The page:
Despite the recent defeat in Congress of a measure that would have raised fuel efficiency standards, carmakers are still feeling pressure to design and produce less polluting vehicles. Some companies are betting on new technologies to make those dramatic pollution reductions, and a debate’s emerging over how best to get there. Some observers say what’s at stake is nothing less than the future of the automobile. The Great Lakes Radio Consortium’s Julie Halpert filed this report:
Despite the recent defeat in Congress of a measure that would have raised fuel efficiency standards, carmakers are still feeling pressure to design and produce less polluting vehicles. Some companies are betting on new technologies to make those dramatic pollution reductions. And a debate’s emerging over how best to get there. Some observers say what’s at stake is nothing less than the future of the automobile. The
Great Lakes Radio Consortium’s Julie Halpert filed this report:
It’s a clear battle between emerging technologies: what’s available now: hybrid engines, versus fuel cells, which aren’t due for at least ten years. Hybrids use current technology, a gasoline engine, and add an electric engine for additional boost. A hybrid car typically gets double the mileage of a non-hybrid.
Toyota and Honda have both opted for the quicker path. They’ve been offering hybrid cars now for the past few years. Toyota’s Prius is a sedan. Honda opted for a sporty, two-seater, the Insight. But whether sporty or practical, Honda’s Andy Boyd says consumers embraced the new engine.
“We had a great reaction to Insight – people really excited by the technology, very accepting of it. It’s very transparent technology, easy to use and we think it’s ready for prime time.”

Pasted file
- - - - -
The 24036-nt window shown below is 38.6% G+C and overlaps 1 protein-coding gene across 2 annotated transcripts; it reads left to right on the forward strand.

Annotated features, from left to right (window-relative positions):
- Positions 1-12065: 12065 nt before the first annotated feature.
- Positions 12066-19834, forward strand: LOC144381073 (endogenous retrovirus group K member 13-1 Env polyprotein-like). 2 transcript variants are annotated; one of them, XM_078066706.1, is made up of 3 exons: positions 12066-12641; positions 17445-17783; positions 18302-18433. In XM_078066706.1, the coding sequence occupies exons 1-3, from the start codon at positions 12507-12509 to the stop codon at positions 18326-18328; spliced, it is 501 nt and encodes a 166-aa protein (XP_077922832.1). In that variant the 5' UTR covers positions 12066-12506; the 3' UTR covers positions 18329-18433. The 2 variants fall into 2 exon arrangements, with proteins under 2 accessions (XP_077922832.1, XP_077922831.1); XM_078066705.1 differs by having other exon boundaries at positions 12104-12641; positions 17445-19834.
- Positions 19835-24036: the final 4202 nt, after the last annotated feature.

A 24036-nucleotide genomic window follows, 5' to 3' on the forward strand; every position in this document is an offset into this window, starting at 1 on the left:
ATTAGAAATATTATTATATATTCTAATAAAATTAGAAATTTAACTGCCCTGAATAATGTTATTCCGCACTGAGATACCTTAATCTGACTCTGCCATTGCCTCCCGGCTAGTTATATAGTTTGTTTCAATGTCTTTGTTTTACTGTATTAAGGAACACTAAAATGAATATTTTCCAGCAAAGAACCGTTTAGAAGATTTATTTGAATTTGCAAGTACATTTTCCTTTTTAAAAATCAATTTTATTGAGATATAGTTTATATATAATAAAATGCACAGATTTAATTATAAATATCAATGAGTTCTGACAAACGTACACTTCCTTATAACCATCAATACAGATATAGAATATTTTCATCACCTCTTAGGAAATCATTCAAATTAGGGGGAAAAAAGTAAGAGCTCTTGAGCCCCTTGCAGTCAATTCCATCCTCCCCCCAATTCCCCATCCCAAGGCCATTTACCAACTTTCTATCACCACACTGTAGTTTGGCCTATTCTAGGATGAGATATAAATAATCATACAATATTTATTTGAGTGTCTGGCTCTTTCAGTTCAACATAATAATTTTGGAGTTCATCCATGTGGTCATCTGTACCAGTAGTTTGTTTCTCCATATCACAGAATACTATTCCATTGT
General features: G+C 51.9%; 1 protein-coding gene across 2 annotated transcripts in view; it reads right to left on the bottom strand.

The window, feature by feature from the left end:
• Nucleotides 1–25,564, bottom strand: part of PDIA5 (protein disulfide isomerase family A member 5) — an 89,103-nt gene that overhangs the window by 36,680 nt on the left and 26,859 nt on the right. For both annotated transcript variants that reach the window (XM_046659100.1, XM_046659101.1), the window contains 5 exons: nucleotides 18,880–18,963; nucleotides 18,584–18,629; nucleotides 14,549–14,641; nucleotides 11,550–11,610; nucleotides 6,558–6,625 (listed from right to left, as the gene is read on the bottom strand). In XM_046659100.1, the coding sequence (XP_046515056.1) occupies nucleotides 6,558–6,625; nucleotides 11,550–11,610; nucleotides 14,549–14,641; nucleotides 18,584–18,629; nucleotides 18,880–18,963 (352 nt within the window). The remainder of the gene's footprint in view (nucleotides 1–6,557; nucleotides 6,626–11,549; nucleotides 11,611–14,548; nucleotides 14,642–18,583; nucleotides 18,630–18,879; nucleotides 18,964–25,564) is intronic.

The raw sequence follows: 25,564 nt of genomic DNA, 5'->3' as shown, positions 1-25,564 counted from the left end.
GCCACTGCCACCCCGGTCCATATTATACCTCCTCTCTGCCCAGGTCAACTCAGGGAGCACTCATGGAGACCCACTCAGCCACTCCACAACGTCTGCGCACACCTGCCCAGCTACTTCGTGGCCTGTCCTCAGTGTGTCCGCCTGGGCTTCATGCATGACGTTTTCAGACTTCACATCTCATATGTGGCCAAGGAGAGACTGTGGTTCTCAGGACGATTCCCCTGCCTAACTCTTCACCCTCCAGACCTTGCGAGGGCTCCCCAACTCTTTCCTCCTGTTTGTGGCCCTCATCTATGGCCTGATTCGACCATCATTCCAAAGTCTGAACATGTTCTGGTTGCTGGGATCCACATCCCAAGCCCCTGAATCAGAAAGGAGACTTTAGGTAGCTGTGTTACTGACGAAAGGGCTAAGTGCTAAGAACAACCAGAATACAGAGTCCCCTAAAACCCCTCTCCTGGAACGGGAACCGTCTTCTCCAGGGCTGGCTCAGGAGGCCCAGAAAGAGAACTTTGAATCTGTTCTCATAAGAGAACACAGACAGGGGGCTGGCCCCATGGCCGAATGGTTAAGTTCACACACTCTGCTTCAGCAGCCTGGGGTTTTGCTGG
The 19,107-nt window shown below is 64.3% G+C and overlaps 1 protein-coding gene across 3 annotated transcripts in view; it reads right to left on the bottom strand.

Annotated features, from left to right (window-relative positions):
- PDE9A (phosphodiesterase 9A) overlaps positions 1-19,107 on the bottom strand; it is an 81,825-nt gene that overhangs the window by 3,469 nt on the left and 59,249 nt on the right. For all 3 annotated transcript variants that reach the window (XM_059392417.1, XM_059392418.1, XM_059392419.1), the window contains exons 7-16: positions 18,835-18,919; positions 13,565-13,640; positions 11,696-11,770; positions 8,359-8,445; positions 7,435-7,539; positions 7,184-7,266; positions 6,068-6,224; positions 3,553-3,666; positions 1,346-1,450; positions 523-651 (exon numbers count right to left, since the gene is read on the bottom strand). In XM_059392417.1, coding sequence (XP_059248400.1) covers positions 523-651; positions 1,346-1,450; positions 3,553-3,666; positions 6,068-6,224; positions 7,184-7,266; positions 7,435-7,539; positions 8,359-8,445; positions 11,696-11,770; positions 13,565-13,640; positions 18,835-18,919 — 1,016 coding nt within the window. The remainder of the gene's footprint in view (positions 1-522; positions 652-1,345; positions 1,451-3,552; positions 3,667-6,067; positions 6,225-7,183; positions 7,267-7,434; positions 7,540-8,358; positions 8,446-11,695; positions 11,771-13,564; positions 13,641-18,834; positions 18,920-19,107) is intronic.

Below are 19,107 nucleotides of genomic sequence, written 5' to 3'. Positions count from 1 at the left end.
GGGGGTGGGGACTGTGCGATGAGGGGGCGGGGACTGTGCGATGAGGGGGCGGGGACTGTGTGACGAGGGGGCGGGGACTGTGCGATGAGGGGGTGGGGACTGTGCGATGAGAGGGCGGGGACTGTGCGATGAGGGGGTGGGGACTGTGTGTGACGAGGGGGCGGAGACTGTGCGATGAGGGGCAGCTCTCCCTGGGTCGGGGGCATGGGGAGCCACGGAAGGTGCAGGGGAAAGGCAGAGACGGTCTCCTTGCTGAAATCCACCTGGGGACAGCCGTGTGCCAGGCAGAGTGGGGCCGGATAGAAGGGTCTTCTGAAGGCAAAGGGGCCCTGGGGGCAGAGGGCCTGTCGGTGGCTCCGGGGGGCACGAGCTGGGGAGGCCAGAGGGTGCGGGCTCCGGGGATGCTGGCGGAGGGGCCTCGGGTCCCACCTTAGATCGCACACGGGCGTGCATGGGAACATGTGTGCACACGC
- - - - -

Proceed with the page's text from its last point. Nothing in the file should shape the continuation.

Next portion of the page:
Prime time for Honda means putting the hybrid engine on a more practical vehicle, which they’re doing. The Honda Civic is a company best seller. The hybrid Civic goes on sale in April. Priced around $20,000 the Civic will get 50 miles per gallon. And Boyd thinks it will result in even broader acceptance of hybrid technology.
A domestic automaker is also jumping on the hybrid bandwagon, hoping to broaden the hybrid’s appeal. Ford Motor Company will launch the hybrid Escape sport utility vehicle later next year. Ford’s Jon Harmon says that’s an even better vehicle choice than the Japanese offerings.
“Most of those vehicles have limitations because they’re such small vehicles and we think that by giving a vehicle with more functionality that customers are looking for, like the Escape HEV, that we’re really going to open up that market.”
The hybrid Escape will get 40 miles to the gallon in the city, twice the mileage of its gasoline engine counterpart.
But while hybrids make big dents in reducing pollution, they’re not considered the final answer to the environmental problem. The more promising contender is fuel cells.
“In a minute we’ll introduce a revolutionary concept, so revolutionary that we believe it’s no stretch to say it could literally reinvent the automobile.”